LaborIQ Market Index: October 2021 Metro Rankings

November 5, 2021
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Author: Mallory Vachon, Ph.D., Sr. Economist

The LaborIQ® Market Index rankings help talent acquisition professionals find and retain talent, regardless of geography or industry. High-growth areas can increase their talent pool by sourcing from other metros, while lagging metros must focus on retaining limited supply.

The COVID-19 Delta variant caused jobs gains to slow substantially in August and September, after large gains June and July. But with fallng cases, hiring picked up in October. Although the recovery slowed a bit, the U.S. labor market is approaching 97% of pre-pandemic employment. Sixteen of the 150 metros ranked in the LaborIQ Market Index have already exceeded their pre-pandemic employment levels — which is up from nine and 10 metros, respectively, during July and August — and another 12 are within 1.0%.

The recovery has varied significantly based on location: Some metro areas in the Northeast, Midwest and Gulf Coast continue to struggle recouping lost jobs and retaining talent; others — including Austin, Jacksonville, Phoenix and Tampa — are seeing job expansion above pre-pandemic levels. While progress to recovery is one important variable in the LaborIQ Market Index calculation, net migration and wage growth tend to be a sign of a strong job market and can further fuel the economy and other indicators.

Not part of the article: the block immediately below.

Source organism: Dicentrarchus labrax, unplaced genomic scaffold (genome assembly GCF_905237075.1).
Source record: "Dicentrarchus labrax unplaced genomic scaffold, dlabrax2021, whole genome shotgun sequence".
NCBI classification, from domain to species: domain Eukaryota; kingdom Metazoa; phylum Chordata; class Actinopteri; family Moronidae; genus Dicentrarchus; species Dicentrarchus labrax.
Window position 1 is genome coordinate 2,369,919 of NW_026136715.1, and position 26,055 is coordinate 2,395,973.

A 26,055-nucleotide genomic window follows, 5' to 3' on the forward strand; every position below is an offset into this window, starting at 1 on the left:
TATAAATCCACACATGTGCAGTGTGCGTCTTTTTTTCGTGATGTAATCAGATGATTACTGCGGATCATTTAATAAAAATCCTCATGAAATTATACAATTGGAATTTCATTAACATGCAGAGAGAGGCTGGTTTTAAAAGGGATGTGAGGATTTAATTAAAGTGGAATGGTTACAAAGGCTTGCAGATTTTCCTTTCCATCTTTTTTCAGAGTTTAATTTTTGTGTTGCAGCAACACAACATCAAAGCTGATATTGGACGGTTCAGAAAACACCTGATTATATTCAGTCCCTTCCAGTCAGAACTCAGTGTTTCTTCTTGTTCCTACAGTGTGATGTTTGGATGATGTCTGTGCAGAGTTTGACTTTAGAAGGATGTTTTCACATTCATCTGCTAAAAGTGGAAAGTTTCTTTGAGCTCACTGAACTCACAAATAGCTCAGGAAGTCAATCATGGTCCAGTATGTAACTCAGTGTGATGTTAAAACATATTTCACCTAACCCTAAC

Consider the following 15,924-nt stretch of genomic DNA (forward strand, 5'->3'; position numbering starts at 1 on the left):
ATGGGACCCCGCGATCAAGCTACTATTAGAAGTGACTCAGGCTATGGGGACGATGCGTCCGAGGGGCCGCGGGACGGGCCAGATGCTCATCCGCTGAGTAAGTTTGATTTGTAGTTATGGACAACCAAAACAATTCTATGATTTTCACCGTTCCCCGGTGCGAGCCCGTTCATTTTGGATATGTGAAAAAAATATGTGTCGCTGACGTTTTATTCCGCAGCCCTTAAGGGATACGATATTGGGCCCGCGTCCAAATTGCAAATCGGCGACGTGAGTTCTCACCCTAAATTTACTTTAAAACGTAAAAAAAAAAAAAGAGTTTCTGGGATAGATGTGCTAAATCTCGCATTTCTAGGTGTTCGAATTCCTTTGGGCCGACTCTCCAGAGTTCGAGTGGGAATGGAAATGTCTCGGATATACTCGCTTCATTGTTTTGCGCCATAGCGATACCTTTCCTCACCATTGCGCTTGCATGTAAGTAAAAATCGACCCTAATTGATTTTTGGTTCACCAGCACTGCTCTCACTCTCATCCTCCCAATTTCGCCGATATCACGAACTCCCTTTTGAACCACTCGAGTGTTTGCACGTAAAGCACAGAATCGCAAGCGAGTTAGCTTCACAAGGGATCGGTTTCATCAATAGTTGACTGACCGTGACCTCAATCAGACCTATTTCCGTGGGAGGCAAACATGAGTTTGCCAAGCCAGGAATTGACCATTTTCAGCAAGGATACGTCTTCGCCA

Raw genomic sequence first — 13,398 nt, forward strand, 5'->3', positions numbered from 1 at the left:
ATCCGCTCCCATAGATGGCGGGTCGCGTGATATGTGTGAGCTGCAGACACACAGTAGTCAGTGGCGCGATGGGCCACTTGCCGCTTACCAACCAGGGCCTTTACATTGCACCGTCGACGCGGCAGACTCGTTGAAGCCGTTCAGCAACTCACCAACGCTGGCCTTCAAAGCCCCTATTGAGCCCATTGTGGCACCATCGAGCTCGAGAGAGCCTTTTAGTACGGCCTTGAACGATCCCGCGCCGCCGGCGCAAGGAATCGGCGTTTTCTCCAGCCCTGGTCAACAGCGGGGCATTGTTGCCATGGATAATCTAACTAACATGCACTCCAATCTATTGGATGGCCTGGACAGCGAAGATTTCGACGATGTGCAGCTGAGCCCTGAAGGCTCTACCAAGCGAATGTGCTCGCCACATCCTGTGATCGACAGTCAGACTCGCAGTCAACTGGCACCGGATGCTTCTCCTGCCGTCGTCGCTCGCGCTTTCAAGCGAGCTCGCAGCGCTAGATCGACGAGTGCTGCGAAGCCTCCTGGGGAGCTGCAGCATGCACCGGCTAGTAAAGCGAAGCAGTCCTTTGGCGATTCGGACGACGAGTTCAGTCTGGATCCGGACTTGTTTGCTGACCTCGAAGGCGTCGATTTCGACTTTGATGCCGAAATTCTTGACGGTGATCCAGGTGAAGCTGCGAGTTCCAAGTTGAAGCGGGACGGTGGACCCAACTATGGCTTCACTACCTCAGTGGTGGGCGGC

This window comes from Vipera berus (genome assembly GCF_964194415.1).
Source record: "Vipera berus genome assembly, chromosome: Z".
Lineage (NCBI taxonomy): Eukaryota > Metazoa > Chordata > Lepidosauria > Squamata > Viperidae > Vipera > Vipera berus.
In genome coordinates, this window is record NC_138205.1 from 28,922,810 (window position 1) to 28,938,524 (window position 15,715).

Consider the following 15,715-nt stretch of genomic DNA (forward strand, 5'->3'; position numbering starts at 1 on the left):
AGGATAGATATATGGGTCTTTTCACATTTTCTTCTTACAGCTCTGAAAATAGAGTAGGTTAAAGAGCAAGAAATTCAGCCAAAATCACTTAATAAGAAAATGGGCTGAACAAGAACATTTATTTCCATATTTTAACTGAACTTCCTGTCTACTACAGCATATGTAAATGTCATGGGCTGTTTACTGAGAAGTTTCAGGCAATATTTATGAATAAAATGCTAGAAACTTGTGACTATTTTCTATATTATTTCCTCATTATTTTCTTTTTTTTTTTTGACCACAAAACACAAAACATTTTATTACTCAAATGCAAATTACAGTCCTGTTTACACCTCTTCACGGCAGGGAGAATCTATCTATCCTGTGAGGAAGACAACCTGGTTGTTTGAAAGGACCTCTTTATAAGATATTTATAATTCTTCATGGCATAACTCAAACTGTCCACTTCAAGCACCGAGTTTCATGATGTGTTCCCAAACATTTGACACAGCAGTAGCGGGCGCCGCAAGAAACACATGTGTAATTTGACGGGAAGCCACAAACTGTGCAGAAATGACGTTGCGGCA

Key Takeaways: Road to Recovery and Growth

The LaborIQ Market Index top-10 rankings illustrate the strong labor markets and recoveries across the southern U.S., plus the Southwest, Mountain West and Pacific Northwest regions. Many metros ranked in the top 10 have had strong economic performance throughout 2021, driven largely by net migration and job gains.

1. Top four markets stay strong — Dallas, Austin, Phoenix and Denver have held the top four spots in September and October.

2. Dallas has been a top-performer since summer 2020 — always in the top 10, having held the No. 1 spot since April 2021.

3. Recent entrants make big gains — Houston moved up three spots to No. 5, and Seattle moved up from 10 to No. 6.

4. Who’s in, who’s out — Naples, Florida, reentered the top 10 at No. 9, due to strong job gains and growth, while Salt Lake City dropped out of the top 10 for the first time since April 2021.


The proprietary LaborIQ Market Index enables businesses and talent acquisition professionals to closely evaluate which U.S. metros are primed for recruiting and attracting talent. The index tracks 10 key performance indicators that represent the greatest drivers of a market’s economic growth or decline and track each metro’s progress toward pre-pandemic employment levels and recovery.

The Sunshine State’s Strong Recovery

Metros in Florida have made a strong recovery, with many areas in the state reaching or exceeding pre-pandemic employment levels. Florida is home to six of the 16 metros in the U.S. that have recovered all jobs lost to the pandemic — the most of any state — and seven of its metros land in the top 25 of the LaborIQ Market Index rankings of the 150 largest metros in the U.S.